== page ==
Escalating natural gas prices forced Illinois retail gas marketer Santanna Energy to file for Chapter 11 bankruptcy protection last Monday just a few days after Illinois Attorney General Lisa Madigan filed a lawsuit in Cook County Circuit Court against the company because it reneged on its fixed-rate contract offerings to about 15,000 northern Illinois residential customers.
Santanna had switched the customers earlier this month to a higher-cost variable rate for the winter, but according to Madigan's lawsuit there was no modification clause in their contracts that allowed the company to change the fixed-price arrangements.
"Consumers looking for certainty in natural gas prices this winter who signed up for Santanna's program were told very clearly in scripted telemarketing calls that they would be locked into a fixed rate," Madigan said in a statement. "Now the company is saying that the recent hurricanes have changed that script. We expect home heating costs to increase dramatically this season. Consumers who have tried to protect themselves by locking in a price for their heating bills have been arbitrarily told that their contracts are no good and they are at the mercy of any increases in home heating costs."
Austin, TX-based Santanna has 25 employees in Hinsdale, IL, and sells gas to a total of about 35,000 residential and commercial customers participating in the Nicor "Customer Select" program and the Peoples "Energy Choices for You" program. The company started offering customers a fixed-rate winter supply option last summer in a telemarketing program. Interested consumers orally agreed to participate and then were contacted by a third-party verifier and enrolled in the program. Finally, the interested consumers received a letter that set forth the terms and conditions of their agreement.
Madigan's lawsuit filed last week charges Santanna with violations of the Illinois Consumer Fraud and Deceptive Business Practices Act for allegedly misrepresenting its fixed-rate offer. It also asks the court to prohibit the company from advertising or offering an advanced payment and storage-based natural gas supply program and from further violating Illinois' consumer protection laws. The lawsuit also seeks a civil penalty of $50,000 and additional penalties of $50,000 per violation found to have been committed with the intent to defraud.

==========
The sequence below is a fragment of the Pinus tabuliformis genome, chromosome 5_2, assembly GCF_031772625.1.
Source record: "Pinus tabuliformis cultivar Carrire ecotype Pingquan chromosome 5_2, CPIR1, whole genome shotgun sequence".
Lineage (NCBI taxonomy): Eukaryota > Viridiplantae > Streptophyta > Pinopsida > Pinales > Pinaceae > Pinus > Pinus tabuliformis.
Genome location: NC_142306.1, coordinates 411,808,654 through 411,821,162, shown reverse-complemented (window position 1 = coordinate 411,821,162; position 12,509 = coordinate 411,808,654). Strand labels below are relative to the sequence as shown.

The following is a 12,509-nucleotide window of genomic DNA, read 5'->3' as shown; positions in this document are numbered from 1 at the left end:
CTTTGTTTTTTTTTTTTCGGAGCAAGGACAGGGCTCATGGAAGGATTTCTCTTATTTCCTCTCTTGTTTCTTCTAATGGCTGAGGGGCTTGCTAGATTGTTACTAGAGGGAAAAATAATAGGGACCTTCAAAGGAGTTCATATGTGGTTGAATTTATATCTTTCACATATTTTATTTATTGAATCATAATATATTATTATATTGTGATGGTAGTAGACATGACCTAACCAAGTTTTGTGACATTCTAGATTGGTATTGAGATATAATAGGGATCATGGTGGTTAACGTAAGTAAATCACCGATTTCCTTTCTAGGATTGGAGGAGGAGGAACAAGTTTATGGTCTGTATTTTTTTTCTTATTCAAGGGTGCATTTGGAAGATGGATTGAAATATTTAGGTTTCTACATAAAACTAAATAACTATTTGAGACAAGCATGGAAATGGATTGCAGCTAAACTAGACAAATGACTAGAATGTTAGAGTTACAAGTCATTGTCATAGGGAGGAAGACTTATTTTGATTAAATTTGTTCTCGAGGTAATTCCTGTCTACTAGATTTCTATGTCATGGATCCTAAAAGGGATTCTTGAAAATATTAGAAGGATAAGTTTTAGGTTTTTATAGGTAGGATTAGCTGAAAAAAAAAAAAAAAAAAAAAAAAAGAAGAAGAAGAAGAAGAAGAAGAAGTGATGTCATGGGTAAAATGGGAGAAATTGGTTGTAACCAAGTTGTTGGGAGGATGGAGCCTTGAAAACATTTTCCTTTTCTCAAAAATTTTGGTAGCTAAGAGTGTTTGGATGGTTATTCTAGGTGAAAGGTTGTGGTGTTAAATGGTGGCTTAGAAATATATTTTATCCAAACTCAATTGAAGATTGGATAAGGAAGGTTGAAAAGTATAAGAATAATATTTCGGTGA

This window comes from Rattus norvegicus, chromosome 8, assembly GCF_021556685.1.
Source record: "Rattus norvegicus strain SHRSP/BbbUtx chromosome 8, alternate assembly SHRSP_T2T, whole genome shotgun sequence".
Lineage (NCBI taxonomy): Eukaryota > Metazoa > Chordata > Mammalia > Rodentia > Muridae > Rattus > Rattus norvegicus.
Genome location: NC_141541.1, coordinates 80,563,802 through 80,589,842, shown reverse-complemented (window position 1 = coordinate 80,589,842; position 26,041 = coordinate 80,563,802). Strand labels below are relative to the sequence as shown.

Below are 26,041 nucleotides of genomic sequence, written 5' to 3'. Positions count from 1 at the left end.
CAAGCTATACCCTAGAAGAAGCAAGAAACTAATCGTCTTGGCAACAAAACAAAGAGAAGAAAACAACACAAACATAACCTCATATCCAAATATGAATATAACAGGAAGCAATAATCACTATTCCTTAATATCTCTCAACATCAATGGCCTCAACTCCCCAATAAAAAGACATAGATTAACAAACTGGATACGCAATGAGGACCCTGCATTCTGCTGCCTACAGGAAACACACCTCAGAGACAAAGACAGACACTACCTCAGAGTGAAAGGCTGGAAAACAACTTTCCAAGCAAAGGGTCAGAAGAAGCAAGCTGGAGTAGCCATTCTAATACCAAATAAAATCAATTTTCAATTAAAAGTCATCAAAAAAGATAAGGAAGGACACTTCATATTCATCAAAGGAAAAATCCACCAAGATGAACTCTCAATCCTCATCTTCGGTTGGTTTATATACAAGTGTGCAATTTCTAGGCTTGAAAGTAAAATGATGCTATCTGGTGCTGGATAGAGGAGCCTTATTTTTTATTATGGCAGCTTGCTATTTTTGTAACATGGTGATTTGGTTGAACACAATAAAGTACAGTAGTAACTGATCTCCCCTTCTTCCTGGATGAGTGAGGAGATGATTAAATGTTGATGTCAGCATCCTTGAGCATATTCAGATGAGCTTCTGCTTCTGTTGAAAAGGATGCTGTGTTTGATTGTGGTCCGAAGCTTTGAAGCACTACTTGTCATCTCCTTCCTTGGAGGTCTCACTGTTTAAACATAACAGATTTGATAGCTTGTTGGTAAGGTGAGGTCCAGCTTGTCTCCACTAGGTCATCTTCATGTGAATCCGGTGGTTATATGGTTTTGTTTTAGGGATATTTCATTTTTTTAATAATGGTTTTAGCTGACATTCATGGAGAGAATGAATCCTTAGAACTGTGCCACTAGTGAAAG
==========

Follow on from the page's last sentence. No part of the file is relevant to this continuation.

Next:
It is unclear what impact the company's Chapter 11 filing will have on the attorney general's legal action. Santanna CEO Wayne Gatlin said the company will "continue to operate as usual" under the bankruptcy filing and its "operations, deliveries and payments will be normal.
"We will continue to serve all of our customers during this period, and we expect to emerge from the reorganization successfully as a more solid and stronger company," said Gatlin. He said the company is "yet another victim of radically higher energy pricing caused" by Hurricanes Katrina and Rita. Gatlin also said his customers understand the problem and only about 5% have chosen to leave the company and return to regulated utility service.
"Santanna believes that the majority of its affected customers are knowledgeable of the recent catastrophic events, understand their impact on energy prices, and are willing to stay with the Santanna program as it works through these issues," the company said in a statement.
Santanna spokesman Bill Plunkett said the marketing company already is "communicating cooperatively with public officials, including the attorney general's office, and will continue to do so."
He said the company has switched its fixed-rate customers over to index-based pricing. "It is going to be the [Chicago citygate] index issued by Natural Gas Intelligence plus 6 cents per therm," said Plunkett. Prior to this change customers were being charged various fixed rates depending on when they signed up for service. Some customers were paying about 79 cents per therm, but now initially they will be paying about $1.28/therm.
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